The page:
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Business News/ Budget 2019 / News/  How deep is India's fiscal hole?

How deep is India's fiscal hole?

Taking into account a likely shortfall in revenue and off-budget spending, the real fiscal deficit could be as high as 5.5% of GDP in the current fiscal

Unless the govt pulls back spending sharply in the last quarter, we are about to witness a major fiscal slip this year (Photo: Reuters)Premium
Unless the govt pulls back spending sharply in the last quarter, we are about to witness a major fiscal slip this year (Photo: Reuters)

Mumbai: As India’s economic slowdown has intensified, so has the debate on whether the government should stick to fiscal consolidation or run a higher deficit to push growth in the upcoming budget, due on 1 February.

However, data on revenue available so far suggests that the government has very little fiscal space for any significant growth stimulus. If the government’s off-budget liabilities (or withheld payments) are taken into account, the central government’s real fiscal deficit could end up being as high as 5.5% of gross domestic product (GDP) in the current fiscal year, a Mint analysis of public accounts suggests.

This is significantly higher than what the last budget, presented in July, had projected (3.3%) and significantly above the fiscal deficit threshold mandated by law.

The spike in the deficit numbers is largely on account of a pronounced slowdown in revenue. As the economy has slowed, so have tax collections. In the first eight months of 2019-20, the government collected 9.83 trillion in total revenue (tax and non-tax), which is 50.1% of the target for the full year. This included 7.5 trillion in tax receipts, about 45% of the target for the full year. Non-tax revenue collections was 2.32 trillion during the period.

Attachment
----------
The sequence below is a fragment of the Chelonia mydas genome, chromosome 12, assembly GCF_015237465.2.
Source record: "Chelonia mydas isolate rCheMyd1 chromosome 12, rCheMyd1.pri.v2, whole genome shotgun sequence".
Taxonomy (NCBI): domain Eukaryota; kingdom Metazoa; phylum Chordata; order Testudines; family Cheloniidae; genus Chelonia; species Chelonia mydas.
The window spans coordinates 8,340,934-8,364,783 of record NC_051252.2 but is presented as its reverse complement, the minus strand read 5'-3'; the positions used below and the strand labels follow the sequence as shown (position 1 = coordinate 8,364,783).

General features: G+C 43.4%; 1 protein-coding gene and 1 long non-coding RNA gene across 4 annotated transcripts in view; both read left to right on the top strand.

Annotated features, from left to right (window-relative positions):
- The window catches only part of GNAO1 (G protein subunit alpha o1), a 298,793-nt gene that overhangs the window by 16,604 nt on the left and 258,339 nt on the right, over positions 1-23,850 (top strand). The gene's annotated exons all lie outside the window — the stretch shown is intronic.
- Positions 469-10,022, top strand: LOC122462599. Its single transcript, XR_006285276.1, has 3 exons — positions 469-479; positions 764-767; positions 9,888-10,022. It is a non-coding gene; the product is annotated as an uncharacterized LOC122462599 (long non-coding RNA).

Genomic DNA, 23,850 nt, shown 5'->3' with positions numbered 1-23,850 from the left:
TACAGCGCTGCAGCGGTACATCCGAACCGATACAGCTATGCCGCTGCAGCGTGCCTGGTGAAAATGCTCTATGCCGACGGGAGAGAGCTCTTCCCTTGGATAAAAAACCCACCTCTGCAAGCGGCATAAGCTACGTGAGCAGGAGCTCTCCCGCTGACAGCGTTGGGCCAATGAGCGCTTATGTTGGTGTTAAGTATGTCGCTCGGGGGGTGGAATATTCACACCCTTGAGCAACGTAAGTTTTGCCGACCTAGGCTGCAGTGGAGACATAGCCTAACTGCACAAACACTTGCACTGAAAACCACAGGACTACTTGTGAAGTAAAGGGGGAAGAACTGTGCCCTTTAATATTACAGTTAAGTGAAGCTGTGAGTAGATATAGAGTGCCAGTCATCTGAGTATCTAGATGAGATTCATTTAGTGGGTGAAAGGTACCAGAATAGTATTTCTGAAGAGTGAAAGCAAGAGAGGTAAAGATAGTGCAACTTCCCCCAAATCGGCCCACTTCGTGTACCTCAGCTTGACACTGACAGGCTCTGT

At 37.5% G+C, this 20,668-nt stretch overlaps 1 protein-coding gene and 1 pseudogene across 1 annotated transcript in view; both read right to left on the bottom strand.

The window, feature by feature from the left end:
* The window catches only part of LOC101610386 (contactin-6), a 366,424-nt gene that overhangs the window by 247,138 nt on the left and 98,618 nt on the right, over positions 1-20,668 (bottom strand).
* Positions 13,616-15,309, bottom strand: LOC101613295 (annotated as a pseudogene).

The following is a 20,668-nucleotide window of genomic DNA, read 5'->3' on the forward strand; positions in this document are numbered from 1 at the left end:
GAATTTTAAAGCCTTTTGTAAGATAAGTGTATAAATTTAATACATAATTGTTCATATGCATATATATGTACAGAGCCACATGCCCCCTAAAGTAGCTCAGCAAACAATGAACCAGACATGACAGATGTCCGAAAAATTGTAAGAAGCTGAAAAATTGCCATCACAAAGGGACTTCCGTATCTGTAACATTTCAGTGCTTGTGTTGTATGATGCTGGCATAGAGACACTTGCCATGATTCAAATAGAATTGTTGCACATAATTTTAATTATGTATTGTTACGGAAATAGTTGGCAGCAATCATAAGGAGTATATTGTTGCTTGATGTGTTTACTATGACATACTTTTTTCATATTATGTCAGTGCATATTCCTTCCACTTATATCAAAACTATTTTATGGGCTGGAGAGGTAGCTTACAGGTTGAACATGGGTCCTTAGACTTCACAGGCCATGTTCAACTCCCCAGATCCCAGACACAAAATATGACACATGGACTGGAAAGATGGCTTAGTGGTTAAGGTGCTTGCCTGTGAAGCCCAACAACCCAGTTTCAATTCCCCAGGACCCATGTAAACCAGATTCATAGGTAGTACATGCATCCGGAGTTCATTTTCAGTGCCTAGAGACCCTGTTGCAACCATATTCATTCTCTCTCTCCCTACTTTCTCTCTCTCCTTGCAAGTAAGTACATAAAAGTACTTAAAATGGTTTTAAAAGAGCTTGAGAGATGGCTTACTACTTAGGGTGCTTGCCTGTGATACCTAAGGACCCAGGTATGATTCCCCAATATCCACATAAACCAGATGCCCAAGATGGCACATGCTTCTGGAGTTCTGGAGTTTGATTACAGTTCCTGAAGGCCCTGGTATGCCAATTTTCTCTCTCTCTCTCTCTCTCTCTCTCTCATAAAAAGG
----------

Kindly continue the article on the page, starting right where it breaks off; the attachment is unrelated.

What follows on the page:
An analysis of revenue data for the past decade shows that on an average, 53% of total revenue collections are made by November. Going by that trend, total revenue receipts this year should at best be close to 18.4 trillion, falling short of the budgeted 19.6 trillion by 1.2 trillion.

On top of that, disinvestment receipts are likely to fall short of the target this fiscal year.

“If the market is favourable, we may be able to meet about 60% of the disinvestment target this year," said a finance ministry official on condition of anonymity. “It needs to be seen how exuberant the market is after the budget."

This means the shortfall in disinvestment receipts could be about 40%, or about 42,000 crore. So far, the government has achieved less than 20% of the disinvestment target.

Such a shortfall in revenue collections would push the fiscal deficit to 4.2% of the estimated GDP. This is even after taking into account the windfall gains in non-tax revenue, following the transfer of surplus reserves from the Reserve Bank of India (RBI), and even without accounting for any of the government’s off-budget liabilities.

If the government’s off-budget liabilities in the form of National Small Savings Fund (NSSF) loans to public entities and government-serviced bonds are assumed to be the same in the current fiscal year as in the previous fiscal year, the ‘real’ deficit number would shoot up to 5.5%.

The bottom line: unless the government pulls back spending sharply in the last (ongoing) quarter, we are about to witness a major fiscal slip this year. Little wonder then that the bond markets are on the edge, and RBI has to launch successive ‘twist’ operations to try and bring down yields of long-dated government securities.